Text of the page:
"I believe Eponine once said that they lived near each other; I know they're acquainted. What if he knows something we don't?"

"But why would he–"

"Please? My friend?"

Giving up all hope of the dinner that he had been so anticipating, Courfeyrac nodded and jogged out to the street to hail a cab, pausing for a moment as he left to tell Bossuet to have his plate when it came.

Pontmercy, it happened, was not sighing on the balcony but instead hunched over Courfeyrac's desk, so engrossed in whatever he was trying to write that he did not even look up when they entered.

"Pontmercy," Courfeyrac called as he removed his hat, to no avail. "Pontmercy? Marius!"

"Mmm?" Marius voiced, looking up slowly over his shoulder. He had somehow managed to streak a line of ink across his own cheek. "Ah, Courfeyrac – I did not expect to see you home so soon."

"Neither did I, but we've got something important to ask you."

"We?" Marius then saw Combeferre hanging in the doorway. "Oh. You." Using the formal address. They had hardly spoken since Marius had disappeared from the society, and the Bonapartist evidently did not remember the Republican kindly.

"Yes, me."

Marius stood up very straight. "You insult me, you do not speak to me for – three years? four? – and now you would come to ask a favor?"

"Not now, Pontmercy," Courfeyrac chided, trying to remember how to deal with these sudden fits of pride. "This may be urgent."

"This is your home, and as a guest I must follow your rules, but I really must object to–"

"Please. Pontmercy. Have you seen Eponine?"

Marius' demeanor instantly melted. He gaped at Combeferre. "Eponine?"

"She is your neighbor, is she not? She disappeared nearly two weeks ago."

"How do you…?" Marius began, then stopped abruptly. "Two weeks ago, you said?"

"Not quite, but yes."

"Oh. Oh, there was a robbery. I…heard about it, you see. It was in my building. And I heard that the police got her family. I haven't seen her since, so she may be in prison. That's all I would know. But her family was certainly gone when I left. It was no longer safe there, so I came here."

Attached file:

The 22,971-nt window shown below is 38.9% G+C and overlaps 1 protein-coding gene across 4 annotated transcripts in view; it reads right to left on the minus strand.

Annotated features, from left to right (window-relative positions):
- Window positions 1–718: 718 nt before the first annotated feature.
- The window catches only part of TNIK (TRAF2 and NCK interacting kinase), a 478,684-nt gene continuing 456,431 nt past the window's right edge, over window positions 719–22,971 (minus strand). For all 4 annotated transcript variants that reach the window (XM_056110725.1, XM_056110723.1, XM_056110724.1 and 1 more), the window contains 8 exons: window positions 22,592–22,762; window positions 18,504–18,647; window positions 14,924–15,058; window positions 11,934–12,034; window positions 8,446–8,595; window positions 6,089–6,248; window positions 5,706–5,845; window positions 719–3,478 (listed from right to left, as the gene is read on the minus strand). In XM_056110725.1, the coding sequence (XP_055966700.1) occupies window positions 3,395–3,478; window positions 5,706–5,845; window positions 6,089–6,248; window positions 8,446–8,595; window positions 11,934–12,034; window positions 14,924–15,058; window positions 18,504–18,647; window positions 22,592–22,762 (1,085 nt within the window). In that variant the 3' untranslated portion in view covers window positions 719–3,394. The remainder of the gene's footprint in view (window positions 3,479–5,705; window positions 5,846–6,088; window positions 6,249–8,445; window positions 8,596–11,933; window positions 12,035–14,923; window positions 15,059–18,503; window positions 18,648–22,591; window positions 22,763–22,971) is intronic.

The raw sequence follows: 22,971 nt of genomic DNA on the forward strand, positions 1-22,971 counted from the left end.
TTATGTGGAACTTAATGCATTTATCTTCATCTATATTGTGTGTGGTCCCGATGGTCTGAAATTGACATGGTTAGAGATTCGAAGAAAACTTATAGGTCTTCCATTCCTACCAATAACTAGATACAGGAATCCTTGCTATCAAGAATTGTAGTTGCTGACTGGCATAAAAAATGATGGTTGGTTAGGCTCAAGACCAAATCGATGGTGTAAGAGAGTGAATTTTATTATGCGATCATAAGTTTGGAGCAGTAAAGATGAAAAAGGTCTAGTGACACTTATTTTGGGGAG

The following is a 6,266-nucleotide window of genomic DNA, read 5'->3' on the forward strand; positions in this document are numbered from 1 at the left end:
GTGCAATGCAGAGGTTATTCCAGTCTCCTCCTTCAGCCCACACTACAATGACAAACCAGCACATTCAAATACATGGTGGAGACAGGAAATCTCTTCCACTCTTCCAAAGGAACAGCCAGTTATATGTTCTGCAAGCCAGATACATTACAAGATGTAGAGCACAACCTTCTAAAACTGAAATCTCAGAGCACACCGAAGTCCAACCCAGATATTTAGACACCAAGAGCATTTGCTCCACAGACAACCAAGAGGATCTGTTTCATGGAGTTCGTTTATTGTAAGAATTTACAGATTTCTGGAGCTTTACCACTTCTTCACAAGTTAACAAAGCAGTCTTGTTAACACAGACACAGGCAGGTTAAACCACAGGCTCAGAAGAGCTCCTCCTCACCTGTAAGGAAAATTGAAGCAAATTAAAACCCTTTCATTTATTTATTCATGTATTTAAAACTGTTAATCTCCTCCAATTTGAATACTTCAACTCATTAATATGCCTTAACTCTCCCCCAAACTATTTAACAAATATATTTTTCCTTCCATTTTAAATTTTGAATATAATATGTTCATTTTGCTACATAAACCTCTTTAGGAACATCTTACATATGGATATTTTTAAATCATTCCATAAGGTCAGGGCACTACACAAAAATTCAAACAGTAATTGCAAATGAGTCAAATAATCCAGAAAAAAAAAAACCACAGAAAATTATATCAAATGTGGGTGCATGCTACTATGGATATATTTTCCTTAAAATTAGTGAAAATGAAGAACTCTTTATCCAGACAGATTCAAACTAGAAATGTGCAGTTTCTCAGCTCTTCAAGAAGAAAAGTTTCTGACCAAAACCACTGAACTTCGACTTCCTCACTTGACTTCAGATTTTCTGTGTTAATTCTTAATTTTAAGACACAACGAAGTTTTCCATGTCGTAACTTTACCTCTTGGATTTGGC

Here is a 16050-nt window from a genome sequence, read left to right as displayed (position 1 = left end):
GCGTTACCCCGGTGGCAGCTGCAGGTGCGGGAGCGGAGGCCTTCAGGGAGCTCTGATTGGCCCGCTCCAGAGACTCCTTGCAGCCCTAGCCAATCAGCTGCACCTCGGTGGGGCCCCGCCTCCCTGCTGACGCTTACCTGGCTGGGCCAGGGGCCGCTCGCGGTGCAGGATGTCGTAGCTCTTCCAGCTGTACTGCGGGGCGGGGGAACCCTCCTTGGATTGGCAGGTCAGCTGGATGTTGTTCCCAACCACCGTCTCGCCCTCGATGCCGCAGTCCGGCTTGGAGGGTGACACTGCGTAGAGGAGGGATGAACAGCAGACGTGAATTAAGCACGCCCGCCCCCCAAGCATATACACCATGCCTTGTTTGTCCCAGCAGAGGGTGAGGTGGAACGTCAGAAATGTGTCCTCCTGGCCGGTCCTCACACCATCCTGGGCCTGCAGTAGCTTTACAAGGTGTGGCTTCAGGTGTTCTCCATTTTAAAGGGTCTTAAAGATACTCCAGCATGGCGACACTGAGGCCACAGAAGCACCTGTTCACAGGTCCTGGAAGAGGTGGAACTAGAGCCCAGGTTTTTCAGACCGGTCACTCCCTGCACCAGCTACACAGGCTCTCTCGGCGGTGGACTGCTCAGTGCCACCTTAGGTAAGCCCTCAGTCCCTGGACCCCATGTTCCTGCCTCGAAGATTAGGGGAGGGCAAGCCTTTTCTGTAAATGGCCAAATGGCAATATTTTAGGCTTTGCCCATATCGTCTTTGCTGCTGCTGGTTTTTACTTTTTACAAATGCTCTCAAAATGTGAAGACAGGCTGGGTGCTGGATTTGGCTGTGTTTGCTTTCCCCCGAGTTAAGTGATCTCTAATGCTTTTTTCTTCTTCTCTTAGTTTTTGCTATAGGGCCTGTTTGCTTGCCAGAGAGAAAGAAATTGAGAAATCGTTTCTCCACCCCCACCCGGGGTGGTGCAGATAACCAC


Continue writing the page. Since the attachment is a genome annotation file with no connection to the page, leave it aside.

"Prison! To the police headquarters then, Courfeyrac. Perhaps the bank first, if she needs bail. Any thought of how much it would be?"

"For a young thief? Not much, I should think. But I doubt the police will see you tonight."

"The bank, then, and the station tomorrow afternoon."

"I'll go to the station in the morning while you're working and sent word as to where we should meet."

Combeferre nodded gratefully, then turned to Marius. "Thank you, Pontmercy. You've been a great help, and I hope we may meet on easier terms next–"

"Wait! Do you know her father?"

Combeferre blinked. "No. Why?"

"Oh…be careful around him. He is dangerous. But…" Pontmercy chewed his lip, "let me know if you find any information about him. I owe him a certain debt."

"Of course. Is there anything else we should know?"

"Why, yes, actually. What did Eponine say her family name is?"


Pontemercy gave a mysterious shudder. "That's correct, as far as I know, but be forewarned that they also go by Jondrette, and Genflot, and Fantabou (or perhaps Fabantou? Fatanbou?), and Alvares, and Balza…no, Baliz–"

"So many names? Do you think she would give a false one to the police?"

"I don't know."

"Well write them down!" Courfeyrac cried, clearly happy to finally be on the hunt. "Do you expect me to remember all of them? Two copies, if you please."

Marius complied, then handed the first list to Combeferre.

"A thousand thanks. Will you be coming with us?"

"Ah…two should be enough, I think. I am not sure I can…ah…"

"No matter. Perhaps we may further reconcile later, but I must go."

"Tell me what has happened to the father, and all is forgiven."

Combeferre almost countered that he did not feel the need to be forgiven for an old political discussion but wisely held his tongue. "Good. I'll do my best." They shook hands and Courfeyrac saw him to the door. There was much to be done before tomorrow.